Where was I? Oh yes, I could really get into the idea of unusual sandwich feelings. I think it runs in the family – my grandfather loved condensed milk sandwiches and a cousin’s daily breakfast as a child was sugar sandwiches dunked in tea (bleugh) but for when I’m short of inspiration, do you guys have any ideas?

Tarte à l’oignon, tomate et fromage de chèvre

Sunday, May 21st, 2006

Delicious golden onion, tomato and goats cheese tart

I was going to cook this recipe yesterday but it rained non-stop and I had a yen for a bit of comfort food so decided to turn it into a quiche of sorts. And boy oh boy, is this one a repeater.

Red onion, tomato and goats cheese quiche

3 large (or 4 medium) red onions
3-4 medium tomatoes, sliced (or a good handful of cherry tomatoes, halved)
1 fresh Welsh goats cheese (100-200g, 3-6 oz)
1 tablespoon sugar
Olive oil
250ml semi-skimmed milk
4 tablespoons double cream (heavy cream in the U.S.)
4 lightly beaten eggs
Salt and black pepper
Half packet shortcrust pastry (or of course you can make your own)

  1. Preheat the oven to 200°C (400°F, gas mark 6).
  2. Heat the olive oil in a large pan or wok, slice the onions and add them to the oil.
  3. Cook on a low heat until tender (about 40-50 minutes).
  4. Add salt and pepper and a tablespoon of sugar.
  5. Grease and lightly flour a deep 10 inch (25cm) diameter pie dish, roll out the pastry and line the dish, trimming off any excess.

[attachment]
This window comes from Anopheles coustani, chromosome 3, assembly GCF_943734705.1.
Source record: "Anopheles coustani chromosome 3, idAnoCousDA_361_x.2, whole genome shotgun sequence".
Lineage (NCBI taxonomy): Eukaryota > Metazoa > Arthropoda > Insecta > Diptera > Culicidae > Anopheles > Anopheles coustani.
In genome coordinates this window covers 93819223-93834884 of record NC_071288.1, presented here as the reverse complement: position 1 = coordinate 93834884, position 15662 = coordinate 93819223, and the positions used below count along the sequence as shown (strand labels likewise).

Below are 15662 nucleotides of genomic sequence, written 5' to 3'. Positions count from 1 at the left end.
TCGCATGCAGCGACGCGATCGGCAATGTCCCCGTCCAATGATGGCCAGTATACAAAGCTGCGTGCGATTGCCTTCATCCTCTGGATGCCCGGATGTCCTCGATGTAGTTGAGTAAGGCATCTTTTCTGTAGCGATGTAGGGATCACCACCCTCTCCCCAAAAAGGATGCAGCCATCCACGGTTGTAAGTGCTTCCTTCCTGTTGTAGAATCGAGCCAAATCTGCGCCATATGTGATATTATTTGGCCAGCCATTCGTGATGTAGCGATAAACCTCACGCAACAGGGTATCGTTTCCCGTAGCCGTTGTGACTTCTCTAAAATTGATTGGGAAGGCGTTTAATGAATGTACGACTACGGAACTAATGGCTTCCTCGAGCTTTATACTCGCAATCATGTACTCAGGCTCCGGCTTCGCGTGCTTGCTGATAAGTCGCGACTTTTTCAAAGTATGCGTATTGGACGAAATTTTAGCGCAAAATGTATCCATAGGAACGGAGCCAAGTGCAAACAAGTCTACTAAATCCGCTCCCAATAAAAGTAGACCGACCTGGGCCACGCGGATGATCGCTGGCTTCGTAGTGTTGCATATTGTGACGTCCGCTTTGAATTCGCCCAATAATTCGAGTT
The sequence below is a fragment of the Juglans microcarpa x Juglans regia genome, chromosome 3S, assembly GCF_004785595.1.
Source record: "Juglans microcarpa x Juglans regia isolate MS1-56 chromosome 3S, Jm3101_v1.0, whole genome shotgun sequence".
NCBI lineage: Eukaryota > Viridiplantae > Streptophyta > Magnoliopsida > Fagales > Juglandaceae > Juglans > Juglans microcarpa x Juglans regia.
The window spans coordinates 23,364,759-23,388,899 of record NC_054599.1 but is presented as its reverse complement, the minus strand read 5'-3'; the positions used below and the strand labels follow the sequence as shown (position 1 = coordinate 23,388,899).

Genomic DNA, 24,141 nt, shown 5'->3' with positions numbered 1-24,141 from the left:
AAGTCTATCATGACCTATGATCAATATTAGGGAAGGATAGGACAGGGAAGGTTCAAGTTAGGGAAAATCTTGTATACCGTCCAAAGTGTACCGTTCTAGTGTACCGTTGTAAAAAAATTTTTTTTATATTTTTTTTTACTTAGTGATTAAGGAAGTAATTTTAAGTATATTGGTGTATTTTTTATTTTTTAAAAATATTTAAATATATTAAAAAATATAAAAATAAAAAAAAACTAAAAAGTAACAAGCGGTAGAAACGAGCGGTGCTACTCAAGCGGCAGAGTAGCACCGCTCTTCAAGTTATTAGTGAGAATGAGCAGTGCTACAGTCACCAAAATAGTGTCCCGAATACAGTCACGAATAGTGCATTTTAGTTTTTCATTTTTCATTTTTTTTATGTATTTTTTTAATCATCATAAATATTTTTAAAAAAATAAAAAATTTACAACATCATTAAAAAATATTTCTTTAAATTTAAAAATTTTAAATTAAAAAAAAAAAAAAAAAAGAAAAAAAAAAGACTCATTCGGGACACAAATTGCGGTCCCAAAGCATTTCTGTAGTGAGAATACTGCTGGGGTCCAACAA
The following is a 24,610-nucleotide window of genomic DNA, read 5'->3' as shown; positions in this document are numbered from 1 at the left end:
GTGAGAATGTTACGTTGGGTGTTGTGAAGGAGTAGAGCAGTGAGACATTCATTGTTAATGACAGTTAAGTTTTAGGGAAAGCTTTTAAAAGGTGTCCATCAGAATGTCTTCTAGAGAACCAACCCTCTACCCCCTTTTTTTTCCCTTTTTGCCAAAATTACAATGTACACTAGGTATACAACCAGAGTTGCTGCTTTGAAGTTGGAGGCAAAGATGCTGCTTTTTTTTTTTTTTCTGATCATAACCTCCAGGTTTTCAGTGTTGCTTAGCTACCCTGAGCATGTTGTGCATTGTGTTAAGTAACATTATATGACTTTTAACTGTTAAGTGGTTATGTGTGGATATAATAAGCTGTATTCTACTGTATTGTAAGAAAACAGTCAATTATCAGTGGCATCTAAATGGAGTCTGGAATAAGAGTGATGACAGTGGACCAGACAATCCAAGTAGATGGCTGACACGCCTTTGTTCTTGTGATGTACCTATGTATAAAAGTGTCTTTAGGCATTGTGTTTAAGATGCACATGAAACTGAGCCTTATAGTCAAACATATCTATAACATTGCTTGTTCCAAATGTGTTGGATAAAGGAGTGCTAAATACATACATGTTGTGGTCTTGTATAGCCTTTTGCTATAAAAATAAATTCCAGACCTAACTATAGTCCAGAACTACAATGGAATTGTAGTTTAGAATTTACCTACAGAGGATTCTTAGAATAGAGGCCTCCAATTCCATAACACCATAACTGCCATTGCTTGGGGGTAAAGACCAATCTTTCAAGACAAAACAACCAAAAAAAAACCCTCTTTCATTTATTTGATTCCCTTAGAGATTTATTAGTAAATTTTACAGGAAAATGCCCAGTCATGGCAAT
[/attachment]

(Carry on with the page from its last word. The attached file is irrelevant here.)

6. Put the cooked onions on the bottom layer, follow with sliced tomatoes (or halved if you’re using cherry tomatoes) and then the crumbled goats cheese.
  7. In a separate bowl combine the milk, eggs and cream, season, then pour over the onions, tomatoes and cheese.
  8. Cook for about 30-40 minutes or when the filling is golden and the smell is driving you mad with hunger.
  9. Serve warm from the oven with a side salad and (this is compulsory!) a generous helping of mango chutney. Really. Mango chutney was invented to go with this dish.

Variations

I’ll try it with a mature cheddar next weekend and maybe add some basil in there. Oh and mushrooms. And I might try switching the red onions for sauted leeks and spring onions (scallions). Mmm….

Leek and onion tart

Saturday, March 25th, 2006

Delicious looking leek and onion tart fresh from the oven.